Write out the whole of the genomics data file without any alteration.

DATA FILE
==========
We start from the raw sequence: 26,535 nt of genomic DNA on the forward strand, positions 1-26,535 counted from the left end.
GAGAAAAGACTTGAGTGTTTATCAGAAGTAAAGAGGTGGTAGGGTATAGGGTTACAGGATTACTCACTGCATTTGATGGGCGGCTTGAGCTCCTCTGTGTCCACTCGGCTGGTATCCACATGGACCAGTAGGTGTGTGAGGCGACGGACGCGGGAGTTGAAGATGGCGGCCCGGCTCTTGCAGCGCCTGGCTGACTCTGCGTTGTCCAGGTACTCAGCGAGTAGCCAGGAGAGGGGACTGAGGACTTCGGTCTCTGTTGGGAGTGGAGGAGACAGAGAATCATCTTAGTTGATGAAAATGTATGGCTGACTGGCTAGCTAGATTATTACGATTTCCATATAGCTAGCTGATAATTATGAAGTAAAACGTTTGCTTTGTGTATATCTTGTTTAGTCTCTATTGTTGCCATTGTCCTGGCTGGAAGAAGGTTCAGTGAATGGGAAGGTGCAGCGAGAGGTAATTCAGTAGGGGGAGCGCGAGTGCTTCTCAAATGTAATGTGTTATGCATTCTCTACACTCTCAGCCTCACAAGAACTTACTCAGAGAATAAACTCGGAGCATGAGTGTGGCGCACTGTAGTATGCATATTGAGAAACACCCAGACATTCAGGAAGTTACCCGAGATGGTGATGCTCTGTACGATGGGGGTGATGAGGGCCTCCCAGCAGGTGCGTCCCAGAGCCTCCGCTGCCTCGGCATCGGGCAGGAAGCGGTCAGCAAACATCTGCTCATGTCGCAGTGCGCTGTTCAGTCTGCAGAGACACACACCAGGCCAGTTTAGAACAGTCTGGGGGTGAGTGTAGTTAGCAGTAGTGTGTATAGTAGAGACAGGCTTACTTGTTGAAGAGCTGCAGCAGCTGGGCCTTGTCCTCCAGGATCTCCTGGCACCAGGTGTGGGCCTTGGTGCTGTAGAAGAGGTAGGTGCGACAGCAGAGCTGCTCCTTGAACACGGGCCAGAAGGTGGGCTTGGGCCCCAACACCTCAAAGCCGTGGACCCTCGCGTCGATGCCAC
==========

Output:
We start from the raw sequence: 26,535 nt of genomic DNA on the forward strand, positions 1-26,535 counted from the left end.
GAGAAAAGACTTGAGTGTTTATCAGAAGTAAAGAGGTGGTAGGGTATAGGGTTACAGGATTACTCACTGCATTTGATGGGCGGCTTGAGCTCCTCTGTGTCCACTCGGCTGGTATCCACATGGACCAGTAGGTGTGTGAGGCGACGGACGCGGGAGTTGAAGATGGCGGCCCGGCTCTTGCAGCGCCTGGCTGACTCTGCGTTGTCCAGGTACTCAGCGAGTAGCCAGGAGAGGGGACTGAGGACTTCGGTCTCTGTTGGGAGTGGAGGAGACAGAGAATCATCTTAGTTGATGAAAATGTATGGCTGACTGGCTAGCTAGATTATTACGATTTCCATATAGCTAGCTGATAATTATGAAGTAAAACGTTTGCTTTGTGTATATCTTGTTTAGTCTCTATTGTTGCCATTGTCCTGGCTGGAAGAAGGTTCAGTGAATGGGAAGGTGCAGCGAGAGGTAATTCAGTAGGGGGAGCGCGAGTGCTTCTCAAATGTAATGTGTTATGCATTCTCTACACTCTCAGCCTCACAAGAACTTACTCAGAGAATAAACTCGGAGCATGAGTGTGGCGCACTGTAGTATGCATATTGAGAAACACCCAGACATTCAGGAAGTTACCCGAGATGGTGATGCTCTGTACGATGGGGGTGATGAGGGCCTCCCAGCAGGTGCGTCCCAGAGCCTCCGCTGCCTCGGCATCGGGCAGGAAGCGGTCAGCAAACATCTGCTCATGTCGCAGTGCGCTGTTCAGTCTGCAGAGACACACACCAGGCCAGTTTAGAACAGTCTGGGGGTGAGTGTAGTTAGCAGTAGTGTGTATAGTAGAGACAGGCTTACTTGTTGAAGAGCTGCAGCAGCTGGGCCTTGTCCTCCAGGATCTCCTGGCACCAGGTGTGGGCCTTGGTGCTGTAGAAGAGGTAGGTGCGACAGCAGAGCTGCTCCTTGAACACGGGCCAGAAGGTGGGCTTGGGCCCCAACACCTCAAAGCCGTGGACCCTCGCGTCGATGCCAC